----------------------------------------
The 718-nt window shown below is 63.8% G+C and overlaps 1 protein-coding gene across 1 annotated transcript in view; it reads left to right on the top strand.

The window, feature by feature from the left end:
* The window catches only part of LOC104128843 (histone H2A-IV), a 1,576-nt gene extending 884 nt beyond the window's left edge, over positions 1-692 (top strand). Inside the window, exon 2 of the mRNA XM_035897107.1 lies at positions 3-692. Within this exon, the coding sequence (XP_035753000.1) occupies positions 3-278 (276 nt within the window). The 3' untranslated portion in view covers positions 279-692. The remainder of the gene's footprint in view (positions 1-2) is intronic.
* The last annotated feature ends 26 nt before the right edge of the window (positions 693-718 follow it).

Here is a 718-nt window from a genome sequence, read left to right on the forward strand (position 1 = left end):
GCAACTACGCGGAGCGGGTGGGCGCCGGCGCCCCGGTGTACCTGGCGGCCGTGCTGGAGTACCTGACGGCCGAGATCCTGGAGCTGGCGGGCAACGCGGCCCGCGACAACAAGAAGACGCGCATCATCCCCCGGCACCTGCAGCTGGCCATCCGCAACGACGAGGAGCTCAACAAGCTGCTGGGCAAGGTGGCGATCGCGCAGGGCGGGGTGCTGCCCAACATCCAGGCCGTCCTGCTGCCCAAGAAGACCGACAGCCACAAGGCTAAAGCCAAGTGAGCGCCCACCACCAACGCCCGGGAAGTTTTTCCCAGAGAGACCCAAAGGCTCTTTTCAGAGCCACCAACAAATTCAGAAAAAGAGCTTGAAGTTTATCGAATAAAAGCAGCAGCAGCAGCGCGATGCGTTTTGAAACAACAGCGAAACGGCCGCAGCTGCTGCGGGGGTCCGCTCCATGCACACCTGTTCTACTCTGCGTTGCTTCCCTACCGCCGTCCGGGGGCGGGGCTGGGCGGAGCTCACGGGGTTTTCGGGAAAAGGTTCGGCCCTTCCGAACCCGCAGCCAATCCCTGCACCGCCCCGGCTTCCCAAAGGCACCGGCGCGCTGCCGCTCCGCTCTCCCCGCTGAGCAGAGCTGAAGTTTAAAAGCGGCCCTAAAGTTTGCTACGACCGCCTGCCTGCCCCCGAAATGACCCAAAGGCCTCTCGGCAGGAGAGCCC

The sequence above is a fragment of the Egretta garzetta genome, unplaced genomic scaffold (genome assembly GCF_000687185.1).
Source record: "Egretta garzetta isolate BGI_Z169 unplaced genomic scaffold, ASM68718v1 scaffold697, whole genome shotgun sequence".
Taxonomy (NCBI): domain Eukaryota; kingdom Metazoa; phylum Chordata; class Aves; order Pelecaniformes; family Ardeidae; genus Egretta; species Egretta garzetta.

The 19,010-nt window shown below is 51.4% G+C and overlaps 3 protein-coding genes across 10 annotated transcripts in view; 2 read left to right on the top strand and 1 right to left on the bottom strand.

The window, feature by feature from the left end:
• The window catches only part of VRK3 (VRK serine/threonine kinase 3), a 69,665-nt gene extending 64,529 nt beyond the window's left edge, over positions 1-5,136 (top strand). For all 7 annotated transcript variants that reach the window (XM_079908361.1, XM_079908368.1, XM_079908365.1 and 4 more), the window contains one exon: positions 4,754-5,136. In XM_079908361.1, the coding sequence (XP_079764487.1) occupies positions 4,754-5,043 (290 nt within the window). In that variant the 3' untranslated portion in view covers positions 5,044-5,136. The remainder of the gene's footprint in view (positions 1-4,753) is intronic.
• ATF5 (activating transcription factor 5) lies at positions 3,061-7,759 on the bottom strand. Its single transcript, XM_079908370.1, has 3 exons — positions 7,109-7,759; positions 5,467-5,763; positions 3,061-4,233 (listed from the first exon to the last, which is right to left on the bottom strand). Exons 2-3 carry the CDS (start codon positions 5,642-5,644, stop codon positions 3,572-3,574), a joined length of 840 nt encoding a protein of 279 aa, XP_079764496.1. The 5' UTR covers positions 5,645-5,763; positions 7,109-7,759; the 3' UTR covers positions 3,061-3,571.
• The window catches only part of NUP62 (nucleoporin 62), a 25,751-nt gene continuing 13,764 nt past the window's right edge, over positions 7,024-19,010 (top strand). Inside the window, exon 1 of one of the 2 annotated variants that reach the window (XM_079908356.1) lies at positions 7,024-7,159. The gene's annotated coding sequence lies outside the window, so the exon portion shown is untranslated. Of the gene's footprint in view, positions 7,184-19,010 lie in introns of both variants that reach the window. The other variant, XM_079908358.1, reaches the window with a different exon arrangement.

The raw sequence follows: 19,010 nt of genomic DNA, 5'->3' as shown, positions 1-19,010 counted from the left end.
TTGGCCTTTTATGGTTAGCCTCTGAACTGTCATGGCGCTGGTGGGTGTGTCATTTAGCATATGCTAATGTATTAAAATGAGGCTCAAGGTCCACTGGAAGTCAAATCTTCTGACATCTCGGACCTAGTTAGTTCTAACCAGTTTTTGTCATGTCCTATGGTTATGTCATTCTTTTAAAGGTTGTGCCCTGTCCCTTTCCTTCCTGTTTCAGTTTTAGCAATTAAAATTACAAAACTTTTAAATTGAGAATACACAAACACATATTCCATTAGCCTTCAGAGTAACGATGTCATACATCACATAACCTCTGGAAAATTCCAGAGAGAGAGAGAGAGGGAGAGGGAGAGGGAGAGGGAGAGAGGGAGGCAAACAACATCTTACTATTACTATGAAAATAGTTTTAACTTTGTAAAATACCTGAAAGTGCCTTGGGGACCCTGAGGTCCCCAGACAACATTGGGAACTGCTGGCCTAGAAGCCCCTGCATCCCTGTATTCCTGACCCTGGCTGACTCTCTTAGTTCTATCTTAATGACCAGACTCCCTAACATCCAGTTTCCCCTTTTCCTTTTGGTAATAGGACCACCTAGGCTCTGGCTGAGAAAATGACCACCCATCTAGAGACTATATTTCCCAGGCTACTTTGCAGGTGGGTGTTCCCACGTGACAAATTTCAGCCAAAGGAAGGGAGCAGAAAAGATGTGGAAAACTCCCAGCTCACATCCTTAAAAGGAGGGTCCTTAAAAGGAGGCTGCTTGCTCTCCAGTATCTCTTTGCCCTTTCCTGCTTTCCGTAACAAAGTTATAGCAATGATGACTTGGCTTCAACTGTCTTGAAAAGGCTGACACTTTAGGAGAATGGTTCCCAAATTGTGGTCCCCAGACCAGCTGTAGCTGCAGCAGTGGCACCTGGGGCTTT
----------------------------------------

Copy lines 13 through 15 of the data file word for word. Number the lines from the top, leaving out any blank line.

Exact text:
• ATF5 (activating transcription factor 5) lies at positions 3,061-7,759 on the bottom strand. Its single transcript, XM_079908370.1, has 3 exons — positions 7,109-7,759; positions 5,467-5,763; positions 3,061-4,233 (listed from the first exon to the last, which is right to left on the bottom strand). Exons 2-3 carry the CDS (start codon positions 5,642-5,644, stop codon positions 3,572-3,574), a joined length of 840 nt encoding a protein of 279 aa, XP_079764496.1. The 5' UTR covers positions 5,645-5,763; positions 7,109-7,759; the 3' UTR covers positions 3,061-3,571.
• The window catches only part of NUP62 (nucleoporin 62), a 25,751-nt gene continuing 13,764 nt past the window's right edge, over positions 7,024-19,010 (top strand). Inside the window, exon 1 of one of the 2 annotated variants that reach the window (XM_079908356.1) lies at positions 7,024-7,159. The gene's annotated coding sequence lies outside the window, so the exon portion shown is untranslated. Of the gene's footprint in view, positions 7,184-19,010 lie in introns of both variants that reach the window. The other variant, XM_079908358.1, reaches the window with a different exon arrangement.

The raw sequence follows: 19,010 nt of genomic DNA, 5'->3' as shown, positions 1-19,010 counted from the left end.